Casey Hayward was all over the play.
The Chargers cornerback saw where Trevor Siemian was going with the football. As the Denver quarterback wound up to throw to C.J. Anderson on the sideline, Hayward broke on the ball with the instincts that helped him lead the NFL with seven interceptions a year ago.
But in what turned out to be the first big miscue on a night with a handful of them, Hayward had the ball — and an almost sure touchdown — slip right out of his hands.
It was the start the Chargers needed, a proclamation they were ready to be players in Los Angeles, ready to challenge in the AFC West. Instead, it was the same almost-good-enough stuff that defined their final season in San Diego.
Whether it was nerves, too much excitement or more worrisome causes, the Chargers’ opening act as an L.A. team was a near-dud, redeemed only by a fourth-quarter comeback that came up just short. Rookie kicker Younghoe Koo’s 44-yard field-goal attempt was deflected by Denver defensive end Shelby Harris, allowing the Broncos to hang on for a 24-21 win.
“I don’t know how it got blocked,” Koo said. “It felt good off the foot.”
Koo made what the Chargers thought was a game-tying kick, but it was waved off after the officials ruled Denver had called timeout.
“It stung a little bit,” first-year Chargers coach Anthony Lynn said of the finish.
The Chargers’ chance to force overtime or pull out a win came after they forced a pair of turnovers that led to two fourth-quarter touchdowns. But like Hayward, the Chargers were close — but not good enough.
“He makes those plays all the time. He just didn’t in the game,” Lynn said of Hayward. “You only get so many opportunities like that in a ballgame and when it comes your way, you have to take advantage of it.”
Hayward’s mistake — not the only one he or the team would make — seemed to allow Siemian to regroup early, with the former seventh-round draft pick making the Chargers pay in different ways.
Denver coach Vance Joseph had said he was worried Chargers quarterback Philip Rivers would “cut up” the Denver defense. For the first three quarters Monday night, Siemian was the only one with scissors.
If Melvin Ingram and Joey Bosa pressured into the backfield, Siemian either slid away for a gain or took the hit and bounced back up. He connected with Benny Fowler III for a pair of touchdowns — one coming after Hayward’s botched interception. And in the open field, Siemian eluded Bosa with a juke move for a rushing touchdown of his own.
Siemian controlled the game and his team better than the Chargers’ star did.
Rivers, starting on the 11-year anniversary of his first start in the NFL, never looked comfortable with Denver’s defensive alignments, milking the play clock to its final seconds as he frantically pointed to his helmet to alter the Chargers’ play.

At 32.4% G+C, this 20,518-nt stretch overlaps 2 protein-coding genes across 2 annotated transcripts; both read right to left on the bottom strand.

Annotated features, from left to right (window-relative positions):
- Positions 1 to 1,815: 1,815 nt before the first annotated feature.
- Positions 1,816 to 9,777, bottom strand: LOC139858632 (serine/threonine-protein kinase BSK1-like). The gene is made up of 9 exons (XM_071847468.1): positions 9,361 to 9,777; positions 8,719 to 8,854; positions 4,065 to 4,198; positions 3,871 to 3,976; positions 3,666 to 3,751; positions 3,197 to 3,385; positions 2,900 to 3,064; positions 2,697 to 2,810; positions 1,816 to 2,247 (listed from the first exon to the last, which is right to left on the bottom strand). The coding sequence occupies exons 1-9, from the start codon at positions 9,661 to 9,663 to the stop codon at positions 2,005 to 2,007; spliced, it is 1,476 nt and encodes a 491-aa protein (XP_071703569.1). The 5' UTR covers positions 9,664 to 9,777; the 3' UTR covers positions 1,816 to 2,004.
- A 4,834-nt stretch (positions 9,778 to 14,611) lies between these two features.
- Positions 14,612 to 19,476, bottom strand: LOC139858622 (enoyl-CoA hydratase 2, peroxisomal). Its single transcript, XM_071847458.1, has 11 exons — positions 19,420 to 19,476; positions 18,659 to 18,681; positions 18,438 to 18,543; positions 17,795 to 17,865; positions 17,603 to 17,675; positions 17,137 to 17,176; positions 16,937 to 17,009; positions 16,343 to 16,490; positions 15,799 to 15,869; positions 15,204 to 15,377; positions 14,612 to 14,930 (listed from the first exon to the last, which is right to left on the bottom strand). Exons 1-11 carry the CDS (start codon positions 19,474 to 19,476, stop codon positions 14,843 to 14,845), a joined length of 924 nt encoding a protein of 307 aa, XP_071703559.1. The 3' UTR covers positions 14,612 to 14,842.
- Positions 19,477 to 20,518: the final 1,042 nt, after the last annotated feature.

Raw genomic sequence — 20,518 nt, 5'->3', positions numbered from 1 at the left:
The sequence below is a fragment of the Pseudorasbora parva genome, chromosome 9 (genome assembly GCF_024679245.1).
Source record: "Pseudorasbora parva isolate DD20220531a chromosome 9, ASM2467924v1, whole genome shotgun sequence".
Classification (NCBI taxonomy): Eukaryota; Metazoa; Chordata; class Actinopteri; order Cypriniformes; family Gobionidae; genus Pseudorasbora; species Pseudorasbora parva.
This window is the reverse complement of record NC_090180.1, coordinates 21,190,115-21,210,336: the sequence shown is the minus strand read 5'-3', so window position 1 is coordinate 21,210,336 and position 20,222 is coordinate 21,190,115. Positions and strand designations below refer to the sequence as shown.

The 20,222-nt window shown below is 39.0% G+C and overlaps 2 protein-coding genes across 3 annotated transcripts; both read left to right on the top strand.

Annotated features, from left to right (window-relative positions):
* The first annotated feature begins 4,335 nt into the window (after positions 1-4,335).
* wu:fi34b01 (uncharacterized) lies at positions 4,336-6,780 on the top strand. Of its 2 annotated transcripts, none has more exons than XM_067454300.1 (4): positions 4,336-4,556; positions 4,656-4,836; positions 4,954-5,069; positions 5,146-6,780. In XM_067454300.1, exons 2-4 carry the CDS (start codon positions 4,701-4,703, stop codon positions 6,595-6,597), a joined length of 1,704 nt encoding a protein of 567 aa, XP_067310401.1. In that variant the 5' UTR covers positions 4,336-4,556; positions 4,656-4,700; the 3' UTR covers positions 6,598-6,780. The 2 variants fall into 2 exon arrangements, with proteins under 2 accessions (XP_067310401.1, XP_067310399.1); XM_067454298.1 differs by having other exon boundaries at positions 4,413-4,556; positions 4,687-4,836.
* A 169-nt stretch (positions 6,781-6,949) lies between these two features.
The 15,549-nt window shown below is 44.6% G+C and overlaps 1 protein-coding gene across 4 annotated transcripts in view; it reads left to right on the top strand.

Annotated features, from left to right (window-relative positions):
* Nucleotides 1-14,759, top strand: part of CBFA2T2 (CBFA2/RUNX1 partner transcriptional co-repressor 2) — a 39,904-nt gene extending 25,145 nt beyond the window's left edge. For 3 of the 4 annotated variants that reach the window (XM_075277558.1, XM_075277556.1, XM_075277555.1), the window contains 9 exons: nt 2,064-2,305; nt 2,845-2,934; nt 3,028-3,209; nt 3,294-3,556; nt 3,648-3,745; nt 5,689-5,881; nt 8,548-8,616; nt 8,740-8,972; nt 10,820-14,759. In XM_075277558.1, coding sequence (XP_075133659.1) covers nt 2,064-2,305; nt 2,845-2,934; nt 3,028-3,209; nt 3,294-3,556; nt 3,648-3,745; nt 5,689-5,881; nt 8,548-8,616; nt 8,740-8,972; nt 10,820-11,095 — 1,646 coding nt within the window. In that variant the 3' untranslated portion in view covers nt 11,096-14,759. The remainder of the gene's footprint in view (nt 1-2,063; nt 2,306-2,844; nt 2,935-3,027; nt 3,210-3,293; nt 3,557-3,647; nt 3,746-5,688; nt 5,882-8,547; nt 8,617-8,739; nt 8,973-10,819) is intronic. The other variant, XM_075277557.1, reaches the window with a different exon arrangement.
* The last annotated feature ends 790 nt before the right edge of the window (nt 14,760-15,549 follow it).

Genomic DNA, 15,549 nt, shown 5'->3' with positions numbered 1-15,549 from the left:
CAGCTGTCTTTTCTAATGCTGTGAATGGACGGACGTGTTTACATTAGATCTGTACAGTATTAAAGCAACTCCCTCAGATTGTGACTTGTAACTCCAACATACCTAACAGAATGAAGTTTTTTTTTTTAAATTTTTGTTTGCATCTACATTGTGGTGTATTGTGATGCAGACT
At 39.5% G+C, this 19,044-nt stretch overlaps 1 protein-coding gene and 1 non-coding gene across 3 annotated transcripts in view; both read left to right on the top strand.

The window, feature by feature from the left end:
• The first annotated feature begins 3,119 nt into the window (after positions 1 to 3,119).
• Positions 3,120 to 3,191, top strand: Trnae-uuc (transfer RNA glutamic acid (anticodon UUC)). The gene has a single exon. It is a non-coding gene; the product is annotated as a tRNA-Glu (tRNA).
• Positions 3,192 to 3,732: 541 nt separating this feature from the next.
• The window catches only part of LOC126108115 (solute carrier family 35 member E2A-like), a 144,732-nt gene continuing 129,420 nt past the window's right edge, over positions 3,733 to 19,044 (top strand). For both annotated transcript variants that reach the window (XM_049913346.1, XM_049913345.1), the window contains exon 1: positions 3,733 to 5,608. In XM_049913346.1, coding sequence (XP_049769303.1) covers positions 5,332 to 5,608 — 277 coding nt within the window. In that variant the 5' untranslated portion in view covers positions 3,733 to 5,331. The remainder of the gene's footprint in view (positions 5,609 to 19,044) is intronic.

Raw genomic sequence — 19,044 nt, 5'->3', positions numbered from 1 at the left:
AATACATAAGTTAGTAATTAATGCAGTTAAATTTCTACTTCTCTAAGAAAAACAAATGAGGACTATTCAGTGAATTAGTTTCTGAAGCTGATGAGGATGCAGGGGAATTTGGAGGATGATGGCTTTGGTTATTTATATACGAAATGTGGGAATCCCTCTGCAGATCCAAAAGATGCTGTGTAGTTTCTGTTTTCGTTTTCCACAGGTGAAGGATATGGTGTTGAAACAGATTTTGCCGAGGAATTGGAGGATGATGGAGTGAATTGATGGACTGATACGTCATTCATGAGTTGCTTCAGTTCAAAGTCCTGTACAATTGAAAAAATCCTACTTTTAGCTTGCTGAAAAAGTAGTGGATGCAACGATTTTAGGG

With the stadium rattling thanks to the roar of nearly 75,000 people, Rivers and the Chargers trudged through a fairly conservative game plan that included no passing plays of 15 yards until late in the game. With Denver’s top-notch secondary controlling Keenan Allen and Tyrell Williams, the Chargers couldn’t find Antonio Gates or Hunter Henry, with the tight end tandem getting only a single target in the game’s first three quarters.
“We have to get those guys more targets as coaches,” Lynn said. “Now, they were double teaming Antonio some early, but we have to find those guys. . . . They’re too good of players to not get targeted. That’s on us.”
Melvin Gordon, who looked like he was on his way to a big game after 41 yards rushing in the first quarter and an 11-yard touchdown catch in the second, gained just seven yards in his next seven carries.
A year ago, the Chargers would’ve collapsed late in the game, but in their 2017 opener, they were the better team in the final quarter.
The comeback got its boost from Adrian Phillips’ interception early in the fourth quarter. Phillips grabbed a deflected ball after rookie cornerback Desmond King smothered Fowler with very physical coverage.
Rivers looked as comfortable as he did all night on the following drive, finally connecting with Gates before finding Allen for a five-yard touchdown.
The Chargers got the ball right back when linebacker Korey Toomer forced a Jamaal Charles fumble. On the next play, Rivers hit Travis Benjamin for a 38-yard score to bring the Chargers to within a field goal.
“In the [defensive] huddle we were saying all we need is momentum and we got it,” Bosa said. “Kind of bothers me, because I feel we should have been playing like that the entire game.”
After Siemian hit tight end Vernon Davis to get deep into Chargers territory, Bosa and Ingram got Siemian for a sack, then Ingram got him again. That pushed Denver kicker Brandon McManus back and he missed a 50-yard field-goal attempt wide right.
An empty Chargers possession forced them to punt, but the defense held once again, forcing a three and out to set up one last chance — with the win again bouncing off some hands.
“This one hurts,” Rivers said, “but shoot, we’ve got a long way to go.”